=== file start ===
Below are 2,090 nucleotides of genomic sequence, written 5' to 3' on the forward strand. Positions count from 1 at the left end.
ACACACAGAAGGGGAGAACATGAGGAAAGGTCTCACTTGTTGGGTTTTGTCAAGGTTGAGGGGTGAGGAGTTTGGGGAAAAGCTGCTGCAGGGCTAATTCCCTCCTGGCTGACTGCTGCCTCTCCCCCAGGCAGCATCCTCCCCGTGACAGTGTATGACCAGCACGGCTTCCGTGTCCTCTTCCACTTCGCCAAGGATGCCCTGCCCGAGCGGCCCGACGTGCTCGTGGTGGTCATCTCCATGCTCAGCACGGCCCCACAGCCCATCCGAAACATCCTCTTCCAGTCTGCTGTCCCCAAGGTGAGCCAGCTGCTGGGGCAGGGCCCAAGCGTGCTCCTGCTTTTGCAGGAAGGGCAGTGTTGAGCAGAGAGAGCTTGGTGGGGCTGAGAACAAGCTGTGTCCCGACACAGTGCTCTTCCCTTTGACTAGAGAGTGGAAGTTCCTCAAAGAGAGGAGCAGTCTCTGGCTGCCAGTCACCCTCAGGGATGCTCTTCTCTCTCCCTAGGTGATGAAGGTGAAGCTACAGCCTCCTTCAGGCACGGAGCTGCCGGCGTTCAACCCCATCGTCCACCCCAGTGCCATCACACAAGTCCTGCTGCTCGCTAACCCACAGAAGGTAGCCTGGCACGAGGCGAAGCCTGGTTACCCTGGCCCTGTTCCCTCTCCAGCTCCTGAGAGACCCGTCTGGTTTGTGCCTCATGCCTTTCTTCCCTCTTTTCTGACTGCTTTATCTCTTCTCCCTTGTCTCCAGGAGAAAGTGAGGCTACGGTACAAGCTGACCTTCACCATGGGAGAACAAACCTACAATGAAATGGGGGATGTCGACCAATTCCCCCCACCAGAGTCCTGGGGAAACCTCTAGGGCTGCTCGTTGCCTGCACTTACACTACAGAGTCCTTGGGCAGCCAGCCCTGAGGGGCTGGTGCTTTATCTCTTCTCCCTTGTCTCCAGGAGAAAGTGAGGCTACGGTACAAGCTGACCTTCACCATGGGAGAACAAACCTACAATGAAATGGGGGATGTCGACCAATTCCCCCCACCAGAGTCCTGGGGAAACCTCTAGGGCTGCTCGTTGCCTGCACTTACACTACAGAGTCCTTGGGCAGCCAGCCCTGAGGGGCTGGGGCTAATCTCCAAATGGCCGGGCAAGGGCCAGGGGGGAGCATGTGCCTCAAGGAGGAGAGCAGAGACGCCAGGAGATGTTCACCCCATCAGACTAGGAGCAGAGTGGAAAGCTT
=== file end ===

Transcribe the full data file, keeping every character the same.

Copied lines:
Below are 2,090 nucleotides of genomic sequence, written 5' to 3' on the forward strand. Positions count from 1 at the left end.
ACACACAGAAGGGGAGAACATGAGGAAAGGTCTCACTTGTTGGGTTTTGTCAAGGTTGAGGGGTGAGGAGTTTGGGGAAAAGCTGCTGCAGGGCTAATTCCCTCCTGGCTGACTGCTGCCTCTCCCCCAGGCAGCATCCTCCCCGTGACAGTGTATGACCAGCACGGCTTCCGTGTCCTCTTCCACTTCGCCAAGGATGCCCTGCCCGAGCGGCCCGACGTGCTCGTGGTGGTCATCTCCATGCTCAGCACGGCCCCACAGCCCATCCGAAACATCCTCTTCCAGTCTGCTGTCCCCAAGGTGAGCCAGCTGCTGGGGCAGGGCCCAAGCGTGCTCCTGCTTTTGCAGGAAGGGCAGTGTTGAGCAGAGAGAGCTTGGTGGGGCTGAGAACAAGCTGTGTCCCGACACAGTGCTCTTCCCTTTGACTAGAGAGTGGAAGTTCCTCAAAGAGAGGAGCAGTCTCTGGCTGCCAGTCACCCTCAGGGATGCTCTTCTCTCTCCCTAGGTGATGAAGGTGAAGCTACAGCCTCCTTCAGGCACGGAGCTGCCGGCGTTCAACCCCATCGTCCACCCCAGTGCCATCACACAAGTCCTGCTGCTCGCTAACCCACAGAAGGTAGCCTGGCACGAGGCGAAGCCTGGTTACCCTGGCCCTGTTCCCTCTCCAGCTCCTGAGAGACCCGTCTGGTTTGTGCCTCATGCCTTTCTTCCCTCTTTTCTGACTGCTTTATCTCTTCTCCCTTGTCTCCAGGAGAAAGTGAGGCTACGGTACAAGCTGACCTTCACCATGGGAGAACAAACCTACAATGAAATGGGGGATGTCGACCAATTCCCCCCACCAGAGTCCTGGGGAAACCTCTAGGGCTGCTCGTTGCCTGCACTTACACTACAGAGTCCTTGGGCAGCCAGCCCTGAGGGGCTGGTGCTTTATCTCTTCTCCCTTGTCTCCAGGAGAAAGTGAGGCTACGGTACAAGCTGACCTTCACCATGGGAGAACAAACCTACAATGAAATGGGGGATGTCGACCAATTCCCCCCACCAGAGTCCTGGGGAAACCTCTAGGGCTGCTCGTTGCCTGCACTTACACTACAGAGTCCTTGGGCAGCCAGCCCTGAGGGGCTGGGGCTAATCTCCAAATGGCCGGGCAAGGGCCAGGGGGGAGCATGTGCCTCAAGGAGGAGAGCAGAGACGCCAGGAGATGTTCACCCCATCAGACTAGGAGCAGAGTGGAAAGCTT